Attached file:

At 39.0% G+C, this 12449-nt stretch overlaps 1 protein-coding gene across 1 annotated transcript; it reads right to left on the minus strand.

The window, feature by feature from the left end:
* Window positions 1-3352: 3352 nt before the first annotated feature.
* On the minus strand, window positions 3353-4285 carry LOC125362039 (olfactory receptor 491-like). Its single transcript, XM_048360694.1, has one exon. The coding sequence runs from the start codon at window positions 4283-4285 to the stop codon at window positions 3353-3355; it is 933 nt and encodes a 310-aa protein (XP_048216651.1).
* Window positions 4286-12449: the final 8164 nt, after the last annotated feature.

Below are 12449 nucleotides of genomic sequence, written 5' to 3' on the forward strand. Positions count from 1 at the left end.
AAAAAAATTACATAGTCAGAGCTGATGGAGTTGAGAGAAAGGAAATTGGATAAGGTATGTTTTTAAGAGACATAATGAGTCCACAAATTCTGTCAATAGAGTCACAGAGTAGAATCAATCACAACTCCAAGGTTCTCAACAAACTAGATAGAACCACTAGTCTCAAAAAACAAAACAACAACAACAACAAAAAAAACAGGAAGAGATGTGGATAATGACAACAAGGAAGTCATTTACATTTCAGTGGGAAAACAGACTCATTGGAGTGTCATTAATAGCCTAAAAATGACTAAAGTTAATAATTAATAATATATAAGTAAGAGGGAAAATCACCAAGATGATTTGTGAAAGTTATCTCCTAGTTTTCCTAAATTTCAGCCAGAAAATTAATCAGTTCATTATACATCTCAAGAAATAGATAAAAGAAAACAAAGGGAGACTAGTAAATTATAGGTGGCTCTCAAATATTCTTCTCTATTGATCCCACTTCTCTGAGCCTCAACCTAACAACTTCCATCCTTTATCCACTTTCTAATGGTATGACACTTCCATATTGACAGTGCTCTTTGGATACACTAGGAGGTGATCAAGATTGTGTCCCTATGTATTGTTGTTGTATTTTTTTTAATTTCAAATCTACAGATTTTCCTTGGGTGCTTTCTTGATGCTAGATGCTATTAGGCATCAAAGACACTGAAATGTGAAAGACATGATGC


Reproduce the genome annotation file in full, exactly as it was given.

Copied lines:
At 39.0% G+C, this 12449-nt stretch overlaps 1 protein-coding gene across 1 annotated transcript; it reads right to left on the minus strand.

The window, feature by feature from the left end:
* Window positions 1-3352: 3352 nt before the first annotated feature.
* On the minus strand, window positions 3353-4285 carry LOC125362039 (olfactory receptor 491-like). Its single transcript, XM_048360694.1, has one exon. The coding sequence runs from the start codon at window positions 4283-4285 to the stop codon at window positions 3353-3355; it is 933 nt and encodes a 310-aa protein (XP_048216651.1).
* Window positions 4286-12449: the final 8164 nt, after the last annotated feature.

Below are 12449 nucleotides of genomic sequence, written 5' to 3' on the forward strand. Positions count from 1 at the left end.
AAAAAAATTACATAGTCAGAGCTGATGGAGTTGAGAGAAAGGAAATTGGATAAGGTATGTTTTTAAGAGACATAATGAGTCCACAAATTCTGTCAATAGAGTCACAGAGTAGAATCAATCACAACTCCAAGGTTCTCAACAAACTAGATAGAACCACTAGTCTCAAAAAACAAAACAACAACAACAACAAAAAAAACAGGAAGAGATGTGGATAATGACAACAAGGAAGTCATTTACATTTCAGTGGGAAAACAGACTCATTGGAGTGTCATTAATAGCCTAAAAATGACTAAAGTTAATAATTAATAATATATAAGTAAGAGGGAAAATCACCAAGATGATTTGTGAAAGTTATCTCCTAGTTTTCCTAAATTTCAGCCAGAAAATTAATCAGTTCATTATACATCTCAAGAAATAGATAAAAGAAAACAAAGGGAGACTAGTAAATTATAGGTGGCTCTCAAATATTCTTCTCTATTGATCCCACTTCTCTGAGCCTCAACCTAACAACTTCCATCCTTTATCCACTTTCTAATGGTATGACACTTCCATATTGACAGTGCTCTTTGGATACACTAGGAGGTGATCAAGATTGTGTCCCTATGTATTGTTGTTGTATTTTTTTTAATTTCAAATCTACAGATTTTCCTTGGGTGCTTTCTTGATGCTAGATGCTATTAGGCATCAAAGACACTGAAATGTGAAAGACATGATGC